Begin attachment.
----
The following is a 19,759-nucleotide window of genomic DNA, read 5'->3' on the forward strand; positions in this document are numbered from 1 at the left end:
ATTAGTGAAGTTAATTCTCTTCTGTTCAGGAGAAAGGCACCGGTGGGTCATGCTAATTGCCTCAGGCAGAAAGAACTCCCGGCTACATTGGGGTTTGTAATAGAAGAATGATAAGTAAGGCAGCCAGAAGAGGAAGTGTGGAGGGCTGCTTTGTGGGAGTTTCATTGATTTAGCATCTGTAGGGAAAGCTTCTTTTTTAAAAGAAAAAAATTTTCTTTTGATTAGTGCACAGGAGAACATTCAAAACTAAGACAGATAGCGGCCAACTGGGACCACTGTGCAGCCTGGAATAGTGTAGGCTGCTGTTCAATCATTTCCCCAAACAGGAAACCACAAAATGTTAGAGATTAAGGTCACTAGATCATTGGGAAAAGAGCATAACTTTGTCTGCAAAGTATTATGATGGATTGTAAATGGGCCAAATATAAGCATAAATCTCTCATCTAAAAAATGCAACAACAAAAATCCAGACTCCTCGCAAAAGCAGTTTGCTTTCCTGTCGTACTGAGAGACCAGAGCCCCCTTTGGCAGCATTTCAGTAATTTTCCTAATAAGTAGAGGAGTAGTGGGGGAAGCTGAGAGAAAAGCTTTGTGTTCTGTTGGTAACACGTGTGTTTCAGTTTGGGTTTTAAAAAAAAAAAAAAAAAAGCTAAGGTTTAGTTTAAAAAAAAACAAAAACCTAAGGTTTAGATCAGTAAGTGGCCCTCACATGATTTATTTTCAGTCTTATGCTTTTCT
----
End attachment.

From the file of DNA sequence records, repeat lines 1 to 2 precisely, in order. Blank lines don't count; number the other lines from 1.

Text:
The following is a 19,759-nucleotide window of genomic DNA, read 5'->3' on the forward strand; positions in this document are numbered from 1 at the left end:
ATTAGTGAAGTTAATTCTCTTCTGTTCAGGAGAAAGGCACCGGTGGGTCATGCTAATTGCCTCAGGCAGAAAGAACTCCCGGCTACATTGGGGTTTGTAATAGAAGAATGATAAGTAAGGCAGCCAGAAGAGGAAGTGTGGAGGGCTGCTTTGTGGGAGTTTCATTGATTTAGCATCTGTAGGGAAAGCTTCTTTTTTAAAAGAAAAAAATTTTCTTTTGATTAGTGCACAGGAGAACATTCAAAACTAAGACAGATAGCGGCCAACTGGGACCACTGTGCAGCCTGGAATAGTGTAGGCTGCTGTTCAATCATTTCCCCAAACAGGAAACCACAAAATGTTAGAGATTAAGGTCACTAGATCATTGGGAAAAGAGCATAACTTTGTCTGCAAAGTATTATGATGGATTGTAAATGGGCCAAATATAAGCATAAATCTCTCATCTAAAAAATGCAACAACAAAAATCCAGACTCCTCGCAAAAGCAGTTTGCTTTCCTGTCGTACTGAGAGACCAGAGCCCCCTTTGGCAGCATTTCAGTAATTTTCCTAATAAGTAGAGGAGTAGTGGGGGAAGCTGAGAGAAAAGCTTTGTGTTCTGTTGGTAACACGTGTGTTTCAGTTTGGGTTTTAAAAAAAAAAAAAAAAAAGCTAAGGTTTAGTTTAAAAAAAAACAAAAACCTAAGGTTTAGATCAGTAAGTGGCCCTCACATGATTTATTTTCAGTCTTATGCTTTTCT